A car bomb targeting an Iraqi police station in the northern city of Mosul has killed at least five people and wounded about 50 others.
Fighting in Falluja has been fierce in recent days
Many of the casualties were police, hospital sources say.
Over the past year Iraqi insurgents have repeatedly attacked security forces, whom they view as collaborators supporting US forces.
The attack came as more clashes between US forces and insurgents were reported in the flashpoint city of Falluja.
The Mosul blast occurred when a 4X4 vehicle drove at speed into a restricted entrance outside the police station early on Sunday, a policeman at the scene told AP news agency.
The vehicle was fired upon by police, came to halt and exploded, he said.
Those killed are reported to include two Iraqi civilians and two Iraqi policemen.
Doctors said they expected the death toll to rise.
Last month Mosul's governor was killed in a grenade attack.
The latest blast comes four days after 70 people were killed in a suicide bombing outside a police base in Baquba, north-east of Baghdad.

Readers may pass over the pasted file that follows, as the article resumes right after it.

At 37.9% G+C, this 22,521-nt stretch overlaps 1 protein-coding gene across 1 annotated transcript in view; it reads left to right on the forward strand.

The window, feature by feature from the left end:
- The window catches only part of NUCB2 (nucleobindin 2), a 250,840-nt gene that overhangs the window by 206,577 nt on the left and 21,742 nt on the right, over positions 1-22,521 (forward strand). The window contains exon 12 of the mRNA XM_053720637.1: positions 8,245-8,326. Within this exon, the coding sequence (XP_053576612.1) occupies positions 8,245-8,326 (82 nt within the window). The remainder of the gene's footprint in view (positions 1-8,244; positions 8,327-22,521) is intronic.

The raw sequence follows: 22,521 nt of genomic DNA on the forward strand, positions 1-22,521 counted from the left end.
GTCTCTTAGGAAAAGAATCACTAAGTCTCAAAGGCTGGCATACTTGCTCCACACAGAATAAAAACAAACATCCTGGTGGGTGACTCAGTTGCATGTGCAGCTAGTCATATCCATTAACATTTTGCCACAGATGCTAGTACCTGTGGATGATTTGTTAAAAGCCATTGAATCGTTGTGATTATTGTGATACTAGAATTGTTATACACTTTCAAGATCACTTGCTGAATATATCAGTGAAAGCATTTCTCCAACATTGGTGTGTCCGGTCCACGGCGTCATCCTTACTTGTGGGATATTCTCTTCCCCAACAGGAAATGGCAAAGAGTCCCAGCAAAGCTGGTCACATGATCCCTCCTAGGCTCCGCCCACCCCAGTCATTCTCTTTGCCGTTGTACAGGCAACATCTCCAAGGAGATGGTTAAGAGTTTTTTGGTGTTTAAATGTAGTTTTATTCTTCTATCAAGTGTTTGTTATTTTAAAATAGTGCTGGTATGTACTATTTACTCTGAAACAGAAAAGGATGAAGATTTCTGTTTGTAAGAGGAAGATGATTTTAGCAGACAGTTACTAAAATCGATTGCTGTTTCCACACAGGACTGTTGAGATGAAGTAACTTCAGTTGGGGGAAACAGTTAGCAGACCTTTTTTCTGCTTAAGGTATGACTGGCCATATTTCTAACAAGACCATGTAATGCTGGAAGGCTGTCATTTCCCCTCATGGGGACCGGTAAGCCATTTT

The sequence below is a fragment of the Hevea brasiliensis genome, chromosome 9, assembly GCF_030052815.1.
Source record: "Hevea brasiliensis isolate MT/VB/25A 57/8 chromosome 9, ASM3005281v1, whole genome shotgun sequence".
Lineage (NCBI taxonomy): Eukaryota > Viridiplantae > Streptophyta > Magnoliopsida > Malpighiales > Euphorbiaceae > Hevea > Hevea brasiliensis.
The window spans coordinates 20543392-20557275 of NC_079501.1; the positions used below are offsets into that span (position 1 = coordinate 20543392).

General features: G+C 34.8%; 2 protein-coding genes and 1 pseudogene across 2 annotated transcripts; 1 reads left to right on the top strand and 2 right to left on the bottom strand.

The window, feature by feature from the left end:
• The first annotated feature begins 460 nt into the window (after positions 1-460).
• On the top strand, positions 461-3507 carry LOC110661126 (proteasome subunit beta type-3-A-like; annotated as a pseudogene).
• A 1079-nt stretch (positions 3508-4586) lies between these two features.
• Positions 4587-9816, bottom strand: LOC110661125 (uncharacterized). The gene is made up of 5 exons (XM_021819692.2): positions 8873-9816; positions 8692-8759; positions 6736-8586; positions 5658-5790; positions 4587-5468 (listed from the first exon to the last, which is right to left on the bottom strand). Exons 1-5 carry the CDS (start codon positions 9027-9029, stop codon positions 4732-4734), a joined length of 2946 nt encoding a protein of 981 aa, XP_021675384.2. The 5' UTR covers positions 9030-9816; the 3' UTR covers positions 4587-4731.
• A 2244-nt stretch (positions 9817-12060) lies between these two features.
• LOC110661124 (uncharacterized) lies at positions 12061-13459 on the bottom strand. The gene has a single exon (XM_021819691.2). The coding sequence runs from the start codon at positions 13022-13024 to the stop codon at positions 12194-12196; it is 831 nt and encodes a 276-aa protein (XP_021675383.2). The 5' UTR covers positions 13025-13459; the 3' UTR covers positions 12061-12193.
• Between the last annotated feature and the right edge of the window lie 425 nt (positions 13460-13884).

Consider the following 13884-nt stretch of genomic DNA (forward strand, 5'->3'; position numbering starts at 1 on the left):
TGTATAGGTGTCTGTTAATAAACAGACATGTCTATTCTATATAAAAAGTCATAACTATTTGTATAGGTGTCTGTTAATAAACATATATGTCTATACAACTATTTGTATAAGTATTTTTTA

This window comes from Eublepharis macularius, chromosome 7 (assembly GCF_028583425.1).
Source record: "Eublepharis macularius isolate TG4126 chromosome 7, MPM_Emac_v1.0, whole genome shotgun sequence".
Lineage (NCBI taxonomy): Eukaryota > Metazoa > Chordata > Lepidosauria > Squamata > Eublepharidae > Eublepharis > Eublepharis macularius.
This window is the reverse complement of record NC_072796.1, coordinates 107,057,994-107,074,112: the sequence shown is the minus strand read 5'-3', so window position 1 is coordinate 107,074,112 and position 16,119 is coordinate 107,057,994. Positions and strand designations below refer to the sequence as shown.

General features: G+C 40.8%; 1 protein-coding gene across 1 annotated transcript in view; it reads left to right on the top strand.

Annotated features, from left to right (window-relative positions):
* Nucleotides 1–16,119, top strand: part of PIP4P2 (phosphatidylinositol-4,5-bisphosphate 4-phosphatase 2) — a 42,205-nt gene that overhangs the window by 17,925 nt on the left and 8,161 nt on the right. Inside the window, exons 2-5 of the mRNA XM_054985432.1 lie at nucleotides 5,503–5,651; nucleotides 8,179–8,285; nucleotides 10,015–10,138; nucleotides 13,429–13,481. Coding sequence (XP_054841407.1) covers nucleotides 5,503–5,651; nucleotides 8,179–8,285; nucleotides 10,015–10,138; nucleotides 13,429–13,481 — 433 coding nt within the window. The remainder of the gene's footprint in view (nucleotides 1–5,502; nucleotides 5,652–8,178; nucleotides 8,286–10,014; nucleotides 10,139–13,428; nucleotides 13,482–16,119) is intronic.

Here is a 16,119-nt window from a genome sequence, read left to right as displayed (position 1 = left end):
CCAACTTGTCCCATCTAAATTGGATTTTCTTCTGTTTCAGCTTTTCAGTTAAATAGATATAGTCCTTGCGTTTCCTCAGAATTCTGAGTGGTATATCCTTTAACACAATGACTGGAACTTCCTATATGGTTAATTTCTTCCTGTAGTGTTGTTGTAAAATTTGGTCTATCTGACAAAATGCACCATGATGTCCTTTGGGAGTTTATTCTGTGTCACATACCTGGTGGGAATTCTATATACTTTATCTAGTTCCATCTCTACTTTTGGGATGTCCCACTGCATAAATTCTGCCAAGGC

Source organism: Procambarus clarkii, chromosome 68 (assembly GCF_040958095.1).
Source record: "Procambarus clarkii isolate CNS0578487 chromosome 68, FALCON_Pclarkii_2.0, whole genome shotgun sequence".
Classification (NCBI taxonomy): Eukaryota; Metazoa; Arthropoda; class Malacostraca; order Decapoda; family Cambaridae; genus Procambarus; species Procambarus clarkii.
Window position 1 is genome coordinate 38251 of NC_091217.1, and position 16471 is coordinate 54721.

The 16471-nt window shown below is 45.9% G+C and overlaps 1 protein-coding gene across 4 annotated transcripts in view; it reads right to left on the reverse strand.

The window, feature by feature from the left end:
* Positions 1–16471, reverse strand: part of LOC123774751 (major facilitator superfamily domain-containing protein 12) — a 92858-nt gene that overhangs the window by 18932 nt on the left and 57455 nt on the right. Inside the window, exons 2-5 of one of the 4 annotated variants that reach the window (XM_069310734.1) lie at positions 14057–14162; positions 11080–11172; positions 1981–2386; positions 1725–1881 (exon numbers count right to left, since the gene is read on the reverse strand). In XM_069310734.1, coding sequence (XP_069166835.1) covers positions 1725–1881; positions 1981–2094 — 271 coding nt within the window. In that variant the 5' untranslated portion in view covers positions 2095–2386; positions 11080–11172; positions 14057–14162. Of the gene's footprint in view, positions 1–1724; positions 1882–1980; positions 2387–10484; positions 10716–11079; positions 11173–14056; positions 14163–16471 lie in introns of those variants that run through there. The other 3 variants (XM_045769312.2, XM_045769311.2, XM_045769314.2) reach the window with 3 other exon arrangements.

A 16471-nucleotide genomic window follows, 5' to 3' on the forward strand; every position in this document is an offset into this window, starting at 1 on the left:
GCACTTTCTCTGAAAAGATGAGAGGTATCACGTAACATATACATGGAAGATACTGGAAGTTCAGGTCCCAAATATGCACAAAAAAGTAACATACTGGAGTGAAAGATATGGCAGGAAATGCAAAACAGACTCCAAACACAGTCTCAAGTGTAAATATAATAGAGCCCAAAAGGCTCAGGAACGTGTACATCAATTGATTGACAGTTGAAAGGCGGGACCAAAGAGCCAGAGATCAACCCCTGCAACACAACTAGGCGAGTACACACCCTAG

In a separate incident, at least 10 Iraqis were killed and 36 wounded in overnight fighting in Falluja, west of Baghdad.
Residents described explosions and heavy clashes in eastern parts of the city, as US marines used tanks and aircraft against militants.
The US military has conducted a number of air strikes on Falluja in recent weeks, in which it said dozens of suspected
militants had died.
The Americans say the city is being used by fighters loyal to Abu Mussab al-Zarqawi, a Jordanian-born militant linked to al-Qaeda.
He is accused of masterminding a large part of the violence around Iraq.
A US soldier died on Sunday in Samarra, some 60 miles (100km) north of Baghdad, when a roadside bomb exploded as a patrol drove past, the military said.
In Baghdad, another roadside bomb killed two civilians and wounded two others late on Saturday.
The bomb is said to have gone off shortly after an American convoy went past.